Blinded by personal spite, Freud avoided crediting Janet in his papers and scoffed at mentions of a subconscious or what he described as “an unconscious consciousness”. He openly dismisses subpersonalities as nothing but psychic complexes successively activated by the ego-conscious:
“The cases described as splitting of consciousness. Like Dr. Azam’s might better be denoted as shifting of consciousness–that function–or whatever it be–oscillating between two different psychic complexes which become conscious and unconscious in alteration.
We shall… be right in rejecting the term “subconscious” as incorrect and misleading. The well-known cases of “double conscience” (splitting of consciousness) prove nothing against our view. We may most aptly describe them as cases of a splitting of the mental activities into two groups, and say that the same consciousness turns to one or other of these groups alternatively. In psychoanalysis there is no choice for us but to assert that mental processes are in themselves unconscious, and to liken the perception of them by means of consciousness to the perception of the external world by means of the sense organs.”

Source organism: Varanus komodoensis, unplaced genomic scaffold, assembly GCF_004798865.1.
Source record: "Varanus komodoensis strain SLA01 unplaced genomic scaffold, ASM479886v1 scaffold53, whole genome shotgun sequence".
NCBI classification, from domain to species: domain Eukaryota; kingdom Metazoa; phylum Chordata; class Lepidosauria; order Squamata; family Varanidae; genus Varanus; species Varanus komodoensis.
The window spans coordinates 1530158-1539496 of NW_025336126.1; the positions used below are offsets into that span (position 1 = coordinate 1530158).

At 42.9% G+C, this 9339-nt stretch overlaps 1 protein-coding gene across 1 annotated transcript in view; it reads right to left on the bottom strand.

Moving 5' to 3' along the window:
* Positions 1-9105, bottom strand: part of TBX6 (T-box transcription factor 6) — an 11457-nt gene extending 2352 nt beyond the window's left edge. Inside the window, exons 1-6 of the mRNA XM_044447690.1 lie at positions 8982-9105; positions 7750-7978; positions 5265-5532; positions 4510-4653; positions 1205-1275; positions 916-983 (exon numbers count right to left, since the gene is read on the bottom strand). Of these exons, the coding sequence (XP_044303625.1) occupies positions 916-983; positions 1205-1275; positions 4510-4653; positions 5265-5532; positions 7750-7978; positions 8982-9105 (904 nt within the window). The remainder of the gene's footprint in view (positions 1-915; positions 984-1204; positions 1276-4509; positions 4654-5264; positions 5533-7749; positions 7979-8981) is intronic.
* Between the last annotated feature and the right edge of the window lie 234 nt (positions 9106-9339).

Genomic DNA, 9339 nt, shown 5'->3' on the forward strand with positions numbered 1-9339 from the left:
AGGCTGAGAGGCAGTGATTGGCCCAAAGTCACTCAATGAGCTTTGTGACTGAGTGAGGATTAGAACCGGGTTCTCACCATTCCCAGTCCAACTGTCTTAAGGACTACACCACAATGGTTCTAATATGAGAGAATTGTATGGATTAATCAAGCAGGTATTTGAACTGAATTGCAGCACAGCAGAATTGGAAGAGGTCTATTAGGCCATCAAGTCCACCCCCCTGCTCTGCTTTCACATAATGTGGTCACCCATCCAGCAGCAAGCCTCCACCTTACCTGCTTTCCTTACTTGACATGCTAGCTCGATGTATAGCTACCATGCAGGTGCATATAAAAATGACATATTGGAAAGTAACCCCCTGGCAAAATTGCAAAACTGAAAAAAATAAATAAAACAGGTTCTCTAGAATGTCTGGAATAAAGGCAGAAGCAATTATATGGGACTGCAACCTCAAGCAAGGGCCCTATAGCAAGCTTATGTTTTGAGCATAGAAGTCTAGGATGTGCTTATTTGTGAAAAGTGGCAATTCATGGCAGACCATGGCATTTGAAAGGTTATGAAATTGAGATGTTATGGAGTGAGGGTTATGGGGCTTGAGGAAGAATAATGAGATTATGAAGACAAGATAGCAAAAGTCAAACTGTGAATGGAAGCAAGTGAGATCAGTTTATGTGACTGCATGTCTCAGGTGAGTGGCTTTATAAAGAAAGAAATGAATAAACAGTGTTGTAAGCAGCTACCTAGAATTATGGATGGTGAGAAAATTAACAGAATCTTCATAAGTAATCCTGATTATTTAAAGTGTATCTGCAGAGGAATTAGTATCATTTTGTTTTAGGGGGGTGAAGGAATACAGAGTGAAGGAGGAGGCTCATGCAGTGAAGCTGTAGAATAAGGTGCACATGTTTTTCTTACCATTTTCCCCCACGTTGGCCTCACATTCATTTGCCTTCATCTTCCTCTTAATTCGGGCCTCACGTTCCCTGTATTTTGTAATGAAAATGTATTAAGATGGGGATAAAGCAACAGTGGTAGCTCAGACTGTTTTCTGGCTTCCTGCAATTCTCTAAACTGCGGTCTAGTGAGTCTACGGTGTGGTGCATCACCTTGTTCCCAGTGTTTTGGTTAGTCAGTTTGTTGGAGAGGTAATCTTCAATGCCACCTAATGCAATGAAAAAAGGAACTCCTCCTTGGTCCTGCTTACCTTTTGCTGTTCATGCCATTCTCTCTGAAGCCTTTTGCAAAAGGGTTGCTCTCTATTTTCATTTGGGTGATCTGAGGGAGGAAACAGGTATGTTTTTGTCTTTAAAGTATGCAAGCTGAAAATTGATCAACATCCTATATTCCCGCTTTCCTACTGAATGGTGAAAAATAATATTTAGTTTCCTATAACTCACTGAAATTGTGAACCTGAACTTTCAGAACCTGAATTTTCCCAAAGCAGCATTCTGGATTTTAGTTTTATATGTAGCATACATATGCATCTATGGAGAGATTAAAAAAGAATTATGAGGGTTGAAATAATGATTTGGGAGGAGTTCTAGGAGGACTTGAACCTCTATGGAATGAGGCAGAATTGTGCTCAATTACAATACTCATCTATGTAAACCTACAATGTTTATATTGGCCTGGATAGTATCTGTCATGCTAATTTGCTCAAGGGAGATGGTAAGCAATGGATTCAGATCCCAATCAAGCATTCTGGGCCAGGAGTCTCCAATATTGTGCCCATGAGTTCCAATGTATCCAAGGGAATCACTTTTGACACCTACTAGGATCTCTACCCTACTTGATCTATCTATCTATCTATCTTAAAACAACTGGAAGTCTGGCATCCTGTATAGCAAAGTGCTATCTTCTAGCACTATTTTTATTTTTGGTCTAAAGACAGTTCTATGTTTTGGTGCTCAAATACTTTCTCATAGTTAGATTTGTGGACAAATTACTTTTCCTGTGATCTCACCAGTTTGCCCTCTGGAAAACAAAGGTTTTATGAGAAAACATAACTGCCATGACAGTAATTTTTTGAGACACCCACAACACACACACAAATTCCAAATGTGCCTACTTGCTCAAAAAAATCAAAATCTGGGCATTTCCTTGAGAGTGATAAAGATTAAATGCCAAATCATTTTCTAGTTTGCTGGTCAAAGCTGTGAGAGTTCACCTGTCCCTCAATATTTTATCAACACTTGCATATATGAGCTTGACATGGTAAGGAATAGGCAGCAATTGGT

Freud’s professional contraventions did not go unnoticed. The British psychiatrist William McDougall (1871-1938), for instance, levelled sharp criticisms towards him for dismissing the subconscious without any hard evidence. “Freud offers no good reason for rejecting the very strong evidence of coconscious activity.” To this he adds, “But [Freud’s] explanation [of double personality as “oscillation between two different psychical complexes which become conscious and unconscious in alternation”] is not applicable to such a case as Doris Fischer, for here we seem to have good evidence of two or more psychical complexes being simultaneously conscious.”